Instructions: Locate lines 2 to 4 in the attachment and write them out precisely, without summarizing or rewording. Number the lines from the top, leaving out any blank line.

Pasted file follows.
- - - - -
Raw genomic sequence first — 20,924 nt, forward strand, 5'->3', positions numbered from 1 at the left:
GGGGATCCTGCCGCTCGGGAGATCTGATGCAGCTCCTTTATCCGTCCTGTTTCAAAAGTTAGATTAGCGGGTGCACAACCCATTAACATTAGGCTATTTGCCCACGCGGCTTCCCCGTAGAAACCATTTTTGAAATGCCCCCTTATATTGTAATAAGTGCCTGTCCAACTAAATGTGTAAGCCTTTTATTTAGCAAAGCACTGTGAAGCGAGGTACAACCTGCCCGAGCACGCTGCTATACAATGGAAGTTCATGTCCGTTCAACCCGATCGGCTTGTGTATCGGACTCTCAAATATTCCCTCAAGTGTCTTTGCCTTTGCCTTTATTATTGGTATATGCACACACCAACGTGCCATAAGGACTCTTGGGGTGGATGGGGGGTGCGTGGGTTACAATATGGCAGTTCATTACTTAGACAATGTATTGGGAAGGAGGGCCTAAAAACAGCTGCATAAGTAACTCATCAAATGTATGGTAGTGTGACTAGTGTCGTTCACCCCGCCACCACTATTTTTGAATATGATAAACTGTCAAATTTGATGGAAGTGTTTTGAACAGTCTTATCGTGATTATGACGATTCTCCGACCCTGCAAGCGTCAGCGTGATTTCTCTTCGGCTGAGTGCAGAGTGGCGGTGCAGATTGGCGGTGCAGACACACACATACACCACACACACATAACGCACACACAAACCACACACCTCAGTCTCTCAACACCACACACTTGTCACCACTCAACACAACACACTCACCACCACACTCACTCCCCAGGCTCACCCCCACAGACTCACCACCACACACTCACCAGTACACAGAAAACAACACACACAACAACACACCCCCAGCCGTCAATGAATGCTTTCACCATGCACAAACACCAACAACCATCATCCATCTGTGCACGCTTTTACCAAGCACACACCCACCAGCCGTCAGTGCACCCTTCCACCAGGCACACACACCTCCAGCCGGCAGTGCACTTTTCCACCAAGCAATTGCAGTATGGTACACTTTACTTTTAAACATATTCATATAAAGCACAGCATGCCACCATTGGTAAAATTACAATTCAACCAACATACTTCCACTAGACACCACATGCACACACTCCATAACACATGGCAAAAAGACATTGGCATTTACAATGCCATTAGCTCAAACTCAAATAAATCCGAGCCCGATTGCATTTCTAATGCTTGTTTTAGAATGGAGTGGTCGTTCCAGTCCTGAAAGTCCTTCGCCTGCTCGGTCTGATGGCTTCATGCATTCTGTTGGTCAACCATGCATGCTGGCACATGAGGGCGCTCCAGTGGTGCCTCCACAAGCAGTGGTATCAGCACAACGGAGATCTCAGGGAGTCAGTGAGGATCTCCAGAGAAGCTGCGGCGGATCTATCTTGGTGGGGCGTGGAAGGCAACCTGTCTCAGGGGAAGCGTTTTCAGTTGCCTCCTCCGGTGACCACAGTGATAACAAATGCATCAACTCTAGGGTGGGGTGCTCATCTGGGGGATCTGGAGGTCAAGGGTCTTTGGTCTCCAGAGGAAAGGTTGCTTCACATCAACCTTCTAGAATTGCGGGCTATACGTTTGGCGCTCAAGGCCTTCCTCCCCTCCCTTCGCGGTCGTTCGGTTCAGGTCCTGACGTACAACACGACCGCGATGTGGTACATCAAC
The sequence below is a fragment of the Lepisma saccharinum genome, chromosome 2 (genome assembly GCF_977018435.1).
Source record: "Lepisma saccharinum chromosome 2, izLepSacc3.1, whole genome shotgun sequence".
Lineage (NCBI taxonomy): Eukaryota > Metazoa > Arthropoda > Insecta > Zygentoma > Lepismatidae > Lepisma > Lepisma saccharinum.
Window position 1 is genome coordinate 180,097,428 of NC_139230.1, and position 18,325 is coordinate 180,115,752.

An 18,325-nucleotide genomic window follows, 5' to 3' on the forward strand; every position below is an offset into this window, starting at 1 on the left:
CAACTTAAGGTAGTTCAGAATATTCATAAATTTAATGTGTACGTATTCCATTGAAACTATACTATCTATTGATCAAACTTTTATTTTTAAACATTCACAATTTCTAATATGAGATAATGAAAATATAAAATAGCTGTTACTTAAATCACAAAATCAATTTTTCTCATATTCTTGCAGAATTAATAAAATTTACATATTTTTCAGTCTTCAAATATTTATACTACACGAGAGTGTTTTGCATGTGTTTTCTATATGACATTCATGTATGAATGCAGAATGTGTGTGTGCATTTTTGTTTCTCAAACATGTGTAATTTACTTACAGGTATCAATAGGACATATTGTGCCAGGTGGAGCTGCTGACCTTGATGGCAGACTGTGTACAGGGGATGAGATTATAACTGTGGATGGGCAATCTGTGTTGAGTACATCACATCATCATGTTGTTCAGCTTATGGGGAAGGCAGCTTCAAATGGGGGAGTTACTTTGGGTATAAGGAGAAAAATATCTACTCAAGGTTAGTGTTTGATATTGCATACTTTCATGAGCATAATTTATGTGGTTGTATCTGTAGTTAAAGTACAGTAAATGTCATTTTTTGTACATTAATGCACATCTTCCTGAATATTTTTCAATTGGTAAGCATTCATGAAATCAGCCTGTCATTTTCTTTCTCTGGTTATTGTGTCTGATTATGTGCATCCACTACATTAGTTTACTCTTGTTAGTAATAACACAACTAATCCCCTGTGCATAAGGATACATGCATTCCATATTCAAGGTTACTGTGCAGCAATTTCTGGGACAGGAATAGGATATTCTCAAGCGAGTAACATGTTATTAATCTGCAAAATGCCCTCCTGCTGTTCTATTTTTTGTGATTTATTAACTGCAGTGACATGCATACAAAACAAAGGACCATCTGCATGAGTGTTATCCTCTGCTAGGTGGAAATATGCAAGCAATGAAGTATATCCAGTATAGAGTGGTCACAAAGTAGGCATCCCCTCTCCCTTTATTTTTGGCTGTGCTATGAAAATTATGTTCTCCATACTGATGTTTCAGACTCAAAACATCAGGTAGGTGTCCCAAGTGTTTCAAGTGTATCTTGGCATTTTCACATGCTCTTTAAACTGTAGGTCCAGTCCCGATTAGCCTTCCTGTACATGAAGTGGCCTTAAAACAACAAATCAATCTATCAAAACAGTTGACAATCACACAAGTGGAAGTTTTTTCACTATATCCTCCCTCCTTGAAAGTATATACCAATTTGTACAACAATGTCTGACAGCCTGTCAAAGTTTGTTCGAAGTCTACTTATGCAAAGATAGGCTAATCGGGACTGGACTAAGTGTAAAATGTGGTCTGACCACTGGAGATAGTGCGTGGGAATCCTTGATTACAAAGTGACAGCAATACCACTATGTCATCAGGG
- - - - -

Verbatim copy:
GGGGATCCTGCCGCTCGGGAGATCTGATGCAGCTCCTTTATCCGTCCTGTTTCAAAAGTTAGATTAGCGGGTGCACAACCCATTAACATTAGGCTATTTGCCCACGCGGCTTCCCCGTAGAAACCATTTTTGAAATGCCCCCTTATATTGTAATAAGTGCCTGTCCAACTAAATGTGTAAGCCTTTTATTTAGCAAAGCACTGTGAAGCGAGGTACAACCTGCCCGAGCACGCTGCTATACAATGGAAGTTCATGTCCGTTCAACCCGATCGGCTTGTGTATCGGACTCTCAAATATTCCCTCAAGTGTCTTTGCCTTTGCCTTTATTATTGGTATATGCACACACCAACGTGCCATAAGGACTCTTGGGGTGGATGGGGGGTGCGTGGGTTACAATATGGCAGTTCATTACTTAGACAATGTATTGGGAAGGAGGGCCTAAAAACAGCTGCATAAGTAACTCATCAAATGTATGGTAGTGTGACTAGTGTCGTTCACCCCGCCACCACTATTTTTGAATATGATAAACTGTCAAATTTGATGGAAGTGTTTTGAACAGTCTTATCGTGATTATGACGATTCTCCGACCCTGCAAGCGTCAGCGTGATTTCTCTTCGGCTGAGTGCAGAGTGGCGGTGCAGATTGGCGGTGCAGACACACACATACACCACACACACATAACGCACACACAAACCACACACCTCAGTCTCTCAACACCACACACTTGTCACCACTCAACACAACACACTCACCACCACACTCACTCCCCAGGCTCACCCCCACAGACTCACCACCACACACTCACCAGTACACAGAAAACAACACACACAACAACACACCCCCAGCCGTCAATGAATGCTTTCACCATGCACAAACACCAACAACCATCATCCATCTGTGCACGCTTTTACCAAGCACACACCCACCAGCCGTCAGTGCACCCTTCCACCAGGCACACACACCTCCAGCCGGCAGTGCACTTTTCCACCAAGCAATTGCAGTATGGTACACTTTACTTTTAAACATATTCATATAAAGCACAGCATGCCACCATTGGTAAAATTACAATTCAACCAACATACTTCCACTAGACACCACATGCACACACTCCATAACACATGGCAAAAAGACATTGGCATTTACAATGCCATTAGCTCAAACTCAAATAAATCCGAGCCCGATTGCATTTCTAATGCTTGTTTTAGAATGGAGTGGTCGTTCCAGTCCTGAAAGTCCTTCGCCTGCTCGGTCTGATGGCTTCATGCATTCTGTTGGTCAACCATGCATGCTGGCACATGAGGGCGCTCCAGTGGTGCCTCCACAAGCAGTGGTATCAGCACAACGGAGATCTCAGGGAGTCAGTGAGGATCTCCAGAGAAGCTGCGGCGGATCTATCTTGGTGGGGCGTGGAAGGCAACCTGTCTCAGGGGAAGCGTTTTCAGTTGCCTCCTCCGGTGACCACAGTGATAACAAATGCATCAACTCTAGGGTGGGGTGCTCATCTGGGGGATCTGGAGGTCAAGGGTCTTTGGTCTCCAGAGGAAAGGTTGCTTCACATCAACCTTCTAGAATTGCGGGCTATACGTTTGGCGCTCAAGGCCTTCCTCCCCTCCCTTCGCGGTCGTTCGGTTCAGGTCCTGACGTACAACACGACCGCGATGTGGTACATCAAC
The sequence below is a fragment of the Lepisma saccharinum genome, chromosome 2 (genome assembly GCF_977018435.1).
Source record: "Lepisma saccharinum chromosome 2, izLepSacc3.1, whole genome shotgun sequence".